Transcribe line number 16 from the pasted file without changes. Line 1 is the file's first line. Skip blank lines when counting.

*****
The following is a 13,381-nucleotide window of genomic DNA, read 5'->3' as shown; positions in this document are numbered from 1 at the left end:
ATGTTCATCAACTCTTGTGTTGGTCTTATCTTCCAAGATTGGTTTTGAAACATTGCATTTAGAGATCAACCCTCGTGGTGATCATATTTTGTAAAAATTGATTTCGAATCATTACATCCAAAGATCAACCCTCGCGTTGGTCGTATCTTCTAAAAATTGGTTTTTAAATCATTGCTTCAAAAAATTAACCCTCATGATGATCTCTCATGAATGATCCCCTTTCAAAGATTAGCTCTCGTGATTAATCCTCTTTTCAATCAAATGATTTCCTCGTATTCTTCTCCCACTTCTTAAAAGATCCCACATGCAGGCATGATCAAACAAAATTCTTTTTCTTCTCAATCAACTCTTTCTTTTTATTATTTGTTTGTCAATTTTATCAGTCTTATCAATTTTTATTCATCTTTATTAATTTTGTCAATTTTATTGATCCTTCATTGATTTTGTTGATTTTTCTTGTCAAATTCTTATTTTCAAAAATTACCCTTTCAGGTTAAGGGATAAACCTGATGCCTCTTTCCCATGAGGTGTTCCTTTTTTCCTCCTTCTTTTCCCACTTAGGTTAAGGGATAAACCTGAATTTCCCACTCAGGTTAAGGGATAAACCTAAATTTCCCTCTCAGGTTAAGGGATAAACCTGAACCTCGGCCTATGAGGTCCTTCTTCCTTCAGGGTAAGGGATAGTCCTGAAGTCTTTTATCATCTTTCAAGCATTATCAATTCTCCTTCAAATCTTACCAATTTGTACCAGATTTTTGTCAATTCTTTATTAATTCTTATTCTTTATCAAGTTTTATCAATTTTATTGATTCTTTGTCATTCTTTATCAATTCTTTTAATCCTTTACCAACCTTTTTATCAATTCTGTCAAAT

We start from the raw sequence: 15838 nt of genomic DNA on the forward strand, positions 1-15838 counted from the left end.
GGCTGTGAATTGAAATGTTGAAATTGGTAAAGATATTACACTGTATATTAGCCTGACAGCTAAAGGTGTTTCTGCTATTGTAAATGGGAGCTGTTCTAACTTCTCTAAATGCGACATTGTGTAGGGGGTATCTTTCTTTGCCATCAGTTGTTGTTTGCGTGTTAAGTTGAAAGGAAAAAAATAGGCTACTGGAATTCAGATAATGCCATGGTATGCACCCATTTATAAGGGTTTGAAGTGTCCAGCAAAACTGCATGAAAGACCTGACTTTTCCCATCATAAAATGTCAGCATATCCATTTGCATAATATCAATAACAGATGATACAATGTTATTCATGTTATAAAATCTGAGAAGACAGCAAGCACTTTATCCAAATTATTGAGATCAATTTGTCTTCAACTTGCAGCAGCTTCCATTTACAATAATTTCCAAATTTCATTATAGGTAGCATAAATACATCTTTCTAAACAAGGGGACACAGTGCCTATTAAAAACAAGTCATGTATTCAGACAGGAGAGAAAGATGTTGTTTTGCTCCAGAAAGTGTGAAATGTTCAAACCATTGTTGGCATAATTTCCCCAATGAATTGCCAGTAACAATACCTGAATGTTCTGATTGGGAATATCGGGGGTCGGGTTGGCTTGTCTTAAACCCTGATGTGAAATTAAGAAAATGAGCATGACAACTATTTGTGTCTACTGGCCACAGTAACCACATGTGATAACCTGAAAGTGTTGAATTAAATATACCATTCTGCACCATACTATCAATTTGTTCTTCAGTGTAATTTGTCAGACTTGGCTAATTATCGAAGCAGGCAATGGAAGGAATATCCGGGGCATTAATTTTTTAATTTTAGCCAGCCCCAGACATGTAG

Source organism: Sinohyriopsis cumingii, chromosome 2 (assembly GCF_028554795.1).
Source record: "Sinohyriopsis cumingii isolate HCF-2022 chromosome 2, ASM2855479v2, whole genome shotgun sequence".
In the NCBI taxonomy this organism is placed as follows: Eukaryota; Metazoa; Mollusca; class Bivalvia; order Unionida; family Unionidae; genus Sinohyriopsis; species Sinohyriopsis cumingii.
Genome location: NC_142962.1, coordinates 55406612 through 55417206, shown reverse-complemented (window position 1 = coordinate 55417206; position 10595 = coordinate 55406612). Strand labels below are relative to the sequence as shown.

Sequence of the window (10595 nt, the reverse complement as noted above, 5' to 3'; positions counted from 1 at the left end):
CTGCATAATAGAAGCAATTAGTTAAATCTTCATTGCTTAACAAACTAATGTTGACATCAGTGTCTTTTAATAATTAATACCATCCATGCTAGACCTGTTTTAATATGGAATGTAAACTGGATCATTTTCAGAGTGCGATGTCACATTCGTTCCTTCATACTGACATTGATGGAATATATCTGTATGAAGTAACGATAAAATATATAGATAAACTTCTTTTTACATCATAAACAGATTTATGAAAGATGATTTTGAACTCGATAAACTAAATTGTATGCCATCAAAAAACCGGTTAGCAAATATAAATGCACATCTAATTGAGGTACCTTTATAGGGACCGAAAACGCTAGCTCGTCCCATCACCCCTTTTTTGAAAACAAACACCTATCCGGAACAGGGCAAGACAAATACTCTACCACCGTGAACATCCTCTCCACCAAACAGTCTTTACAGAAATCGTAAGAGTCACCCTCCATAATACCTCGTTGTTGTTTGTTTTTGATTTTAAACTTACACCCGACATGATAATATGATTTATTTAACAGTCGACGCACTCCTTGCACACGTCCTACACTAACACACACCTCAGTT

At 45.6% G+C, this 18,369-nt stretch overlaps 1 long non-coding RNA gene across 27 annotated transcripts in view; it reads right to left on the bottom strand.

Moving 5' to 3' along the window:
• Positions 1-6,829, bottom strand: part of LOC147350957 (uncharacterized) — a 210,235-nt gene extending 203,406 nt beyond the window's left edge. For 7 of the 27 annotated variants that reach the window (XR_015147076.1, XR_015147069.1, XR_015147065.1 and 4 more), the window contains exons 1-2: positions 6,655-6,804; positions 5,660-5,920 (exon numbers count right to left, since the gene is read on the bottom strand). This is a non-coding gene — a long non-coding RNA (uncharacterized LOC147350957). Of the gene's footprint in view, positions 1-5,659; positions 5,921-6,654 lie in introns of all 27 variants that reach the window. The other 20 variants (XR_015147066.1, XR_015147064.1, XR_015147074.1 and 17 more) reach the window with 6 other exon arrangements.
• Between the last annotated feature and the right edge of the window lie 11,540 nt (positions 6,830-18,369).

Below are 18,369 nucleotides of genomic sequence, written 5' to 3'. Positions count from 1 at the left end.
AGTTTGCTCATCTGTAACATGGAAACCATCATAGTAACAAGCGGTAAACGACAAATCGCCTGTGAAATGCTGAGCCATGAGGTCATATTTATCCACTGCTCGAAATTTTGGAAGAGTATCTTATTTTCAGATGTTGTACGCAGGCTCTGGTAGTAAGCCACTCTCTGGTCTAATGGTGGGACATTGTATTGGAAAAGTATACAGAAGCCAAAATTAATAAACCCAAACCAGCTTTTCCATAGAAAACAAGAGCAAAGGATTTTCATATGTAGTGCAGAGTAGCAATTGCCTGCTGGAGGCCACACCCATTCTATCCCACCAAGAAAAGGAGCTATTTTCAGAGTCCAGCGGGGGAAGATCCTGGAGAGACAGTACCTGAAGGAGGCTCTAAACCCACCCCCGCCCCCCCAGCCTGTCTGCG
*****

AGTTTGCTCATCTGTAACATGGAAACCATCATAGTAACAAGCGGTAAACGACAAATCGCCTGTGAAATGCTGAGCCATGAGGTCATATTTATCCACTGCTCGAAATTTTGGAAGAGTATCTTATTTTCAGATGTTGTACGCAGGCTCTGGTAGTAAGCCACTCTCTGGTCTAATGGTGGGACATTGTATTGGAAAAGTATACAGAAGCCAAAATTAATAAACCCAAACCAGCTTTTCCATAGAAAACAAGAGCAAAGGATTTTCATATGTAGTGCAGAGTAGCAATTGCCTGCTGGAGGCCACACCCATTCTATCCCACCAAGAAAAGGAGCTATTTTCAGAGTCCAGCGGGGGAAGATCCTGGAGAGACAGTACCTGAAGGAGGCTCTAAACCCACCCCCGCCCCCCCAGCCTGTCTGCG